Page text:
Ballot Prop Requires Reduced Taxes For Individuals Making Under $175K
March 3, 2020
A constitutional amendment proposal to require reduced tax rates for anyone making less than $175,000 – or $350,000 for those filing jointly – was filed with the state Bureau of Elections Friday.
The proposal being pushed by a group called Fair Tax Michigan was announced Friday via press release, which said the initiative would “cut taxes for over 90% of hardworking Michiganders while raising $1.5 billion in new revenue by reforming Michigan’s outdated regressive individual income tax system.”
The summary of the petition language states it would “repeal the ban on a graduated income tax” and “require the Legislature or Governor to enact a fair individual income tax in 2021” and require the tax reduction for those making $175,000 or less and joint filers making $350,000 or less.
The amendment summary also calls for producing “$1.5 billion more revenue for schools and infrastructure” and would also “prohibit reduction in state revenue before 2025.”
The proposal would allow the Legislature and Governor to amend the income tax in 2025 and require the Office of the Auditor General (OAG) to audit implementation of the income tax.
“In the last forty years, our schools have crumbled, our roads are nearly unrecognizable and Michigan went from being known as a Water Wonderland to being known for the Flint Water Crisis,” said Eli Isaguirre, campaign manager of Fair Tax Michigan, in a statement. “While the politicians in Lansing argue over what to do, our campaign is offering a solution that is fair for everyone and gets things done for once.”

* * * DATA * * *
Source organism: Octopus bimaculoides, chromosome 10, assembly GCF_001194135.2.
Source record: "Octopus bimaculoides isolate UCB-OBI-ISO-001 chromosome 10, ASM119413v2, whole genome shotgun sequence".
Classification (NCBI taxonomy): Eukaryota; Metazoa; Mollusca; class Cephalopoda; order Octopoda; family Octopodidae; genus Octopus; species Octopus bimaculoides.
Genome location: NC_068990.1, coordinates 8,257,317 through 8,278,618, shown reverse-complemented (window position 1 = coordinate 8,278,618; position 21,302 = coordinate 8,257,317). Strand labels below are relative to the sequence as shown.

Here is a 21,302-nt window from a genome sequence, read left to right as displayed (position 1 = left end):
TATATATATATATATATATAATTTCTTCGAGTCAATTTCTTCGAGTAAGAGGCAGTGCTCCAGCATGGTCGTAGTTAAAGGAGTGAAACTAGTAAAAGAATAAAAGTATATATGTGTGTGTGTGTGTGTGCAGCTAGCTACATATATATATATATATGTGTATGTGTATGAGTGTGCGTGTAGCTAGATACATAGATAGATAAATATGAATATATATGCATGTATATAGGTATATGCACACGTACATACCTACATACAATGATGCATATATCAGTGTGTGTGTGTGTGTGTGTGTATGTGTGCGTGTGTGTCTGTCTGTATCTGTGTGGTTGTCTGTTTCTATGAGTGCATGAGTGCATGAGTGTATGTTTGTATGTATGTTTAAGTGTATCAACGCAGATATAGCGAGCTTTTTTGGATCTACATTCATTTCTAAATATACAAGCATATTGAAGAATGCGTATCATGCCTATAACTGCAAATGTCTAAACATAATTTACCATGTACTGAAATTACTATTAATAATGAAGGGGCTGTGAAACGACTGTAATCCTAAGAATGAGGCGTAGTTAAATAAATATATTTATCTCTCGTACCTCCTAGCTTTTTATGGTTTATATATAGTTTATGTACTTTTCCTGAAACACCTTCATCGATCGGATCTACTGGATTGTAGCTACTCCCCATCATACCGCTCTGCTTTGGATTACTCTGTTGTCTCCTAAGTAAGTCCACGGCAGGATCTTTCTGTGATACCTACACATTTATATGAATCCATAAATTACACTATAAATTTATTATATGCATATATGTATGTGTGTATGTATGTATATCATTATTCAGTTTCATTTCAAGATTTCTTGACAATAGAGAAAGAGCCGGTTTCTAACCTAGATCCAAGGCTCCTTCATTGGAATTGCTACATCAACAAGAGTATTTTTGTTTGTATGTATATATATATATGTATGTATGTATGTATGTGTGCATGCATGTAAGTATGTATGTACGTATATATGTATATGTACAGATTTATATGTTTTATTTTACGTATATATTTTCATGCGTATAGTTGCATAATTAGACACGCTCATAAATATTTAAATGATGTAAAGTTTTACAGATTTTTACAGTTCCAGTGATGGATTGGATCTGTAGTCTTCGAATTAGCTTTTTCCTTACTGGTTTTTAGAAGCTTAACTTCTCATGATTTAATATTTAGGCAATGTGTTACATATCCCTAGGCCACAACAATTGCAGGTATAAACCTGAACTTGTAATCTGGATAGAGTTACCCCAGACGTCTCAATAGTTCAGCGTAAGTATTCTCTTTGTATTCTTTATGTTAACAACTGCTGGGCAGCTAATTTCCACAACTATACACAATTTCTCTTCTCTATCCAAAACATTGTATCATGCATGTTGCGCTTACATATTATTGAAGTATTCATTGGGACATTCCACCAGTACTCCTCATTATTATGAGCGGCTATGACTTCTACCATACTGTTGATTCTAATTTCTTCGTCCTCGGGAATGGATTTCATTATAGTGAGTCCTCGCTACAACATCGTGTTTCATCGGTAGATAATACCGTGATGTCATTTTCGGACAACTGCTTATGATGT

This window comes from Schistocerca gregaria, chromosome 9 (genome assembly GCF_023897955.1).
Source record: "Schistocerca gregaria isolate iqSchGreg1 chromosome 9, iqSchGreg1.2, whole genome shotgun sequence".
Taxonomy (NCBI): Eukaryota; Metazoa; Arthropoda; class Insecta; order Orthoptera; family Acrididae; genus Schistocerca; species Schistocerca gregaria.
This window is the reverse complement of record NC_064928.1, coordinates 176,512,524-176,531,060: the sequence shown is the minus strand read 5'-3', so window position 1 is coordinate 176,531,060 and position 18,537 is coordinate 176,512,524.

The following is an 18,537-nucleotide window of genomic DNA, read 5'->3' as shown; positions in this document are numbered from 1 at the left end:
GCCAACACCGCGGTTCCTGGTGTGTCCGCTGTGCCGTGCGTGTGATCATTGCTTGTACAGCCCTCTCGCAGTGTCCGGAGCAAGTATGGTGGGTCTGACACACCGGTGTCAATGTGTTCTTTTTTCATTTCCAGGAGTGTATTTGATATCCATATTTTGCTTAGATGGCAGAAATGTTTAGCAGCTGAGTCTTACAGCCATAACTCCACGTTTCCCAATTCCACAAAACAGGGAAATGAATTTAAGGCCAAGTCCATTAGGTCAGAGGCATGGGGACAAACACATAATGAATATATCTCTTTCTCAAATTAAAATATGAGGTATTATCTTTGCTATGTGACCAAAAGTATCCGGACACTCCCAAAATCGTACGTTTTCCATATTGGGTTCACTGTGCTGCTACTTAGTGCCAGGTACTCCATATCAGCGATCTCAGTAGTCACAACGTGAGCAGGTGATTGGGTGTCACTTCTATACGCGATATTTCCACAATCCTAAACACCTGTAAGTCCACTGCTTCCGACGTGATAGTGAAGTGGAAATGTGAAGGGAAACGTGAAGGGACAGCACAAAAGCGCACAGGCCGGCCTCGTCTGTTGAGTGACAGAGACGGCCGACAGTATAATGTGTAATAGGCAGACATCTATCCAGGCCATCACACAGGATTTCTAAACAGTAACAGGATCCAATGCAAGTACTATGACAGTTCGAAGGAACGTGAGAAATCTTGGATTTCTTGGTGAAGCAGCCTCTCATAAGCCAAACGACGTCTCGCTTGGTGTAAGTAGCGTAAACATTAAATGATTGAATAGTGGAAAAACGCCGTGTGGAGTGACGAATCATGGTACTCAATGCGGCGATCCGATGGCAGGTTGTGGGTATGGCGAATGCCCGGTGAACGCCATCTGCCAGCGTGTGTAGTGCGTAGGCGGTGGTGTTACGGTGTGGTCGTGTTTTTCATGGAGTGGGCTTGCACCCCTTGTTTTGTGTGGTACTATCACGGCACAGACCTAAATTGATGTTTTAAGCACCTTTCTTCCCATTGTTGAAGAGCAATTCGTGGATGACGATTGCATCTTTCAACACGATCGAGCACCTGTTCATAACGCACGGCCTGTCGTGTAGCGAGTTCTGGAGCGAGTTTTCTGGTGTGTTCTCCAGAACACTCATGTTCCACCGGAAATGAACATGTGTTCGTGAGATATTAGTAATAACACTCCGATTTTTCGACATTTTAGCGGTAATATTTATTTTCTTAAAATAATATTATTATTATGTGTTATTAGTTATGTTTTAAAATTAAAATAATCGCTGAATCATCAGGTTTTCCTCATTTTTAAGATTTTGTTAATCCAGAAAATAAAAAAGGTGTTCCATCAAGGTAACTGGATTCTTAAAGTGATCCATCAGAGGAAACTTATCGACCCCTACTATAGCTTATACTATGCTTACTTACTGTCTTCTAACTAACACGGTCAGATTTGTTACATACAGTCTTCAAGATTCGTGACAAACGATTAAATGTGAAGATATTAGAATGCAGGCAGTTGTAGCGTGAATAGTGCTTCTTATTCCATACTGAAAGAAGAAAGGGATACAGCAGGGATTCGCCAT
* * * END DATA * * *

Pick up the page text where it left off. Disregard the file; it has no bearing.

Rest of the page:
It’s not immediately known who’s supporting the group, which is also calling itself Michiganders For The Commonwealth in the press release. A ballot proposal committee by the same name was formed Feb. 10 but hasn’t reported any campaign finance filings with contributors and donors since then.
But MIRS reported back in December that some in the progressive community were pushing for the graduated income tax as a way to raise more revenue for Gov. Gretchen Whitmer’s roads plan.
A constitutional amendment would require 425,059 valid signatures collected by July 6 to be placed on the ballot in November.
According to the press release, since 2000, Michigan’s general fund has dropped 30% and per-pupil funding has dropped 22%, and as a percentage of aggregate personal income, Michigan raises $15 billion less annually than in 1972 and $3 billion less than the national average.
Yet the group said not everyone in Michigan has benefited equally from the “tax giveaways that have taken place over the last 40 years.” Families below the poverty line are contributing over 10% of their income to state and local taxes, while the rate for millionaires hovers around just 6%, according to the release.